The Empty Seat [Feature]

by Mira R. (Alumni)

I slid into the seat next to my dad. It was a cold, winter night and we were both bundled up in wool hats and down coats. There was a slight layer of frost on the shuttle bus’s windows and I traced my name with my gloved finger. I then started to shiver and chatter my teeth exaggeratedly and my dad laughed and put his arm, bulky with his winter coat, around my shoulders. The shuttle bus took us from the overflow parking lot back to campus, where we waited in line to pick up our tickets for the middle school’s performance of A Midsummer Night’s Dream. To ten-year-old me, watching the middle school play was very cool and I had been looking forward to it all week. My dad had come home from work early to take me out to dinner and then to the play. My little brother, Louis, had even asked if he could come and my dad had said “No.” Tonight was time for just my dad and me, which was very special.

Outside of the barn where the play was going to take place, a few older students were selling hot cocoa in paper cups so my dad and I headed over to buy some.

“Here sweetie,” my dad said as he passed me a cup. I brought it to my lips, feeling the warmth and sweetness of the wisps of steam. Just then, with surprise, I spotted my best friend, Stephanie, from across the courtyard. I didn’t know she was coming to the play but there she was with her mom and her other friend from outside of school, Lea.

Stephanie raced over. “Mira! Mira! You’re here! We found cushions and we’re going to sit on the floor in front of the first row! It’s the best seat in the audience and it’s only for kids! Sit with us, Mira!” she exclaimed, bouncing up and down energetically, as always. Stephanie then grabbed my hand and dragged me across the courtyard, inside a building to the table where cookies were set out. Lea, Stephanie, and I grabbed a few and as we nibbled at them, Lea started to tell Stephanie a story about one of their neighbors who I did not know. I found my mind wandering to think of my Dad outside in the dark, sipping his hot cocoa alone. I felt a sharp pang of guilt. I hadn’t had a chance to say anything to him before Stephanie dragged me away. I hoped he was talking to another parent. Worrying about my dad was a new feeling, and it felt weird. I can’t hurt his feelings, right? I asked myself. He’s the adult, I’m only the kid!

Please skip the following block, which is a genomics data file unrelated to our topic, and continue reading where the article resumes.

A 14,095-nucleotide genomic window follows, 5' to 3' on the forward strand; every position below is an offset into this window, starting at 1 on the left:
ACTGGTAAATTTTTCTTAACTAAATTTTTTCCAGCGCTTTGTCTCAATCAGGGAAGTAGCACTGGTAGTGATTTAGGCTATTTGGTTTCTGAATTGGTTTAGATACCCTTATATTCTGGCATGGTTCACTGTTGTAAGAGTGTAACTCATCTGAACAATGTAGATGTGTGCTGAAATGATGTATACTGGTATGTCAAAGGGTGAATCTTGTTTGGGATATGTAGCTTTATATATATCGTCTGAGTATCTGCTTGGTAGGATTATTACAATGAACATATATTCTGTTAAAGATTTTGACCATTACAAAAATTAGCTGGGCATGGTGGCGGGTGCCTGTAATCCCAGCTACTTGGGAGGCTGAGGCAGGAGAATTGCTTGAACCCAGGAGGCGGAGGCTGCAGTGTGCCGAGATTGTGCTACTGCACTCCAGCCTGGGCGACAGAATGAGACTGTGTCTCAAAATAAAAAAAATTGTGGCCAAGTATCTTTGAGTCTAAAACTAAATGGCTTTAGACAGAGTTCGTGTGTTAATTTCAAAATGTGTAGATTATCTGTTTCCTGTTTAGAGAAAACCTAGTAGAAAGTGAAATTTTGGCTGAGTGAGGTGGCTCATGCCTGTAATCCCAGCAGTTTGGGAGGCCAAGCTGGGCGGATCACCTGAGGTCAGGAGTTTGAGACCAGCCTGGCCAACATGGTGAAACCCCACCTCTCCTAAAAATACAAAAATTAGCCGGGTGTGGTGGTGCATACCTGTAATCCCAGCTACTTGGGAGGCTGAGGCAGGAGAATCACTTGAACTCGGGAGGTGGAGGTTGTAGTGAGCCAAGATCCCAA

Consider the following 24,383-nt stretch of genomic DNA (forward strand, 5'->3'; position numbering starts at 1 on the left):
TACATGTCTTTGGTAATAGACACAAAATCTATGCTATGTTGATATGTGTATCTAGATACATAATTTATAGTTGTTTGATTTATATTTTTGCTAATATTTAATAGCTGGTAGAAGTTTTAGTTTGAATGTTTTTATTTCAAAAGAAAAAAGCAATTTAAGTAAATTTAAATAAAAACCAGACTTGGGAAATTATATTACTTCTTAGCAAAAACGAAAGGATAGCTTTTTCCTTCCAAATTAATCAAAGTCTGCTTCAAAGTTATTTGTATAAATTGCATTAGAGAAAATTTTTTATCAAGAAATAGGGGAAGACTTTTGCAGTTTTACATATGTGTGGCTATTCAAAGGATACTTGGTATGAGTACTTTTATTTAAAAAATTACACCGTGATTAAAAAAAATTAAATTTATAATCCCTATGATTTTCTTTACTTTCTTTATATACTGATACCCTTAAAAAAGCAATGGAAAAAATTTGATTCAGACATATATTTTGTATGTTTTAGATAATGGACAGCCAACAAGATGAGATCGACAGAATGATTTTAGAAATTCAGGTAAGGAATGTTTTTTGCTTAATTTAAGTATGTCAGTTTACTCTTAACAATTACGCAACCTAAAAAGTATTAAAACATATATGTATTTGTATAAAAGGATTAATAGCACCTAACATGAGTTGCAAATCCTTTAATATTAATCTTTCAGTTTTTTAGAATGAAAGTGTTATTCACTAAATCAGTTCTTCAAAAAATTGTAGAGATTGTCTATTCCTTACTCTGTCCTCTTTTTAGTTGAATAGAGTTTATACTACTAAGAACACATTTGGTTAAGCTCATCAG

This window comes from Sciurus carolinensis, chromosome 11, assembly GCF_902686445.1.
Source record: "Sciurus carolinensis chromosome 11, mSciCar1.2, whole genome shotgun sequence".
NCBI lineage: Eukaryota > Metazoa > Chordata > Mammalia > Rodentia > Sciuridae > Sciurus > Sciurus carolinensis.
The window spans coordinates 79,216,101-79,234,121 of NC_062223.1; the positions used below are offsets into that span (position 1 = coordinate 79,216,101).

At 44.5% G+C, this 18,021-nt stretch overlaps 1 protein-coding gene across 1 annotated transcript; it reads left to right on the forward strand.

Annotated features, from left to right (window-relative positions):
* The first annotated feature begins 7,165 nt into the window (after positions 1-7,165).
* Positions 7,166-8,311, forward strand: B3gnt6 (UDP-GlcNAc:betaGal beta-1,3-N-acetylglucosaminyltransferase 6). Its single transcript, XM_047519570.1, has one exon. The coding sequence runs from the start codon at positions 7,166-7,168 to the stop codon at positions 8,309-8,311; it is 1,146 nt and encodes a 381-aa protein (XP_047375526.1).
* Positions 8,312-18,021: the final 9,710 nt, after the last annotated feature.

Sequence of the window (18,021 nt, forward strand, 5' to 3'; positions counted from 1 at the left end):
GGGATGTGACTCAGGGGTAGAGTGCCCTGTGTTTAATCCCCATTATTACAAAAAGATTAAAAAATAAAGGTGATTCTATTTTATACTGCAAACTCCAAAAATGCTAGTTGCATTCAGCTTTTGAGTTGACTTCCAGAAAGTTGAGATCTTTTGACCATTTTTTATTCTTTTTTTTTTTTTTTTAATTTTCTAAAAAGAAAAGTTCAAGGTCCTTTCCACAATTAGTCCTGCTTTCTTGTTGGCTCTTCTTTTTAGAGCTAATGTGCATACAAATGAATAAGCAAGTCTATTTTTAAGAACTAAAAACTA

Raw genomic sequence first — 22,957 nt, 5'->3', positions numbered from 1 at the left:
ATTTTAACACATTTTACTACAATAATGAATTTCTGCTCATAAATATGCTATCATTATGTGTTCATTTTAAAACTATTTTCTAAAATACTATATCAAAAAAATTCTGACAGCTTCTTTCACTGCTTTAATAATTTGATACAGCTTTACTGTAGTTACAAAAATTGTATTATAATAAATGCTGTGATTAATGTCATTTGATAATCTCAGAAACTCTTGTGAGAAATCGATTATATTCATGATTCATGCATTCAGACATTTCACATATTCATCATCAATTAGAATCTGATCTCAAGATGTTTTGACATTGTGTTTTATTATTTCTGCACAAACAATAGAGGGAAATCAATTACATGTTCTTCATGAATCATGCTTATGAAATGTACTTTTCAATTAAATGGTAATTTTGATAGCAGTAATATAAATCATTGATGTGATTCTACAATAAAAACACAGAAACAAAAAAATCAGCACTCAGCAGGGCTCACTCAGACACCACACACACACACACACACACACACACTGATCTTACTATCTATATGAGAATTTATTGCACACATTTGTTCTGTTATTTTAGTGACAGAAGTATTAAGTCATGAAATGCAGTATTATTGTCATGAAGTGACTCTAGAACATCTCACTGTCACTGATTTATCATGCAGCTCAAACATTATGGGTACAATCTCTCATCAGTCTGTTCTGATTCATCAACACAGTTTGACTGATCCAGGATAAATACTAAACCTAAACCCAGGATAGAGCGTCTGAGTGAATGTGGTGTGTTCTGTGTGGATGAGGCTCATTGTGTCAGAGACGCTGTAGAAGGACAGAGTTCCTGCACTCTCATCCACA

Just then, one of the teachers rang a bell to gather the crowd’s attention and inform us that the play would start shortly. Stephanie and Lea made their way outside and to the barn, and I followed right behind. I was wracking my brain for something to earn Stephanie’s attention with. Perhaps I could talk to Stephanie about some school gossip about someone Lea didn’t know, as Lea had done? My dad was waiting for me at the entrance to the barn.

“Hey sweetie, there you are,” he said. “Here’s your hot cocoa. Shall we find our seats?”

“Wait, Mira, aren’t you sitting with us in the front?” Stephanie asked. Of course I was – how could I not? I didn’t want to watch Stephanie and Lea whispering and giggling to each other the entire time from accross the room. Stephanie was my best friend. I had to sit with her. I looked up at my dad, hoping he wouldn’t make me ask him for permission, which he didn’t.
“Honey, go ahead and sit with your friends.”

“Are you sure?” I asked, even though I was already thinking of how I could find a way to put my cushion in between Stephanie’s and Lea’s.

“Of course.” My dad said.

The barn was packed: folding chairs were filled with adoring parents, friends, and teachers. Stephanie, Lea, and I took our spots on blankets and cushions on the floor in front of the audience. In the moments before the play began as the lights were being dimmed, I looked around the room and locked eyes with my dad. He smiled but I felt that there was a hint of sadness in his expression. My seat next to his was glaringly empty. He had his coat rested on the seat. I knew he was saving it for me, just in case I changed my mind. My dad didn’t look away and held my gaze with a steady, loving smile. A fleeting vision crossed my mind of me running over and taking my seat, leaning against my dad’s warm body as the play began, but I couldn’t. Then the lights went out and my dad disappeared with the audience, enshrouded in darkness. I closed my eyes and the image of my empty seat reappeared in the blackness. My heart ached in a way it had not before. Alone on my large cushion, I hugged my knees into my chest and looked up at the dark stage, waiting.

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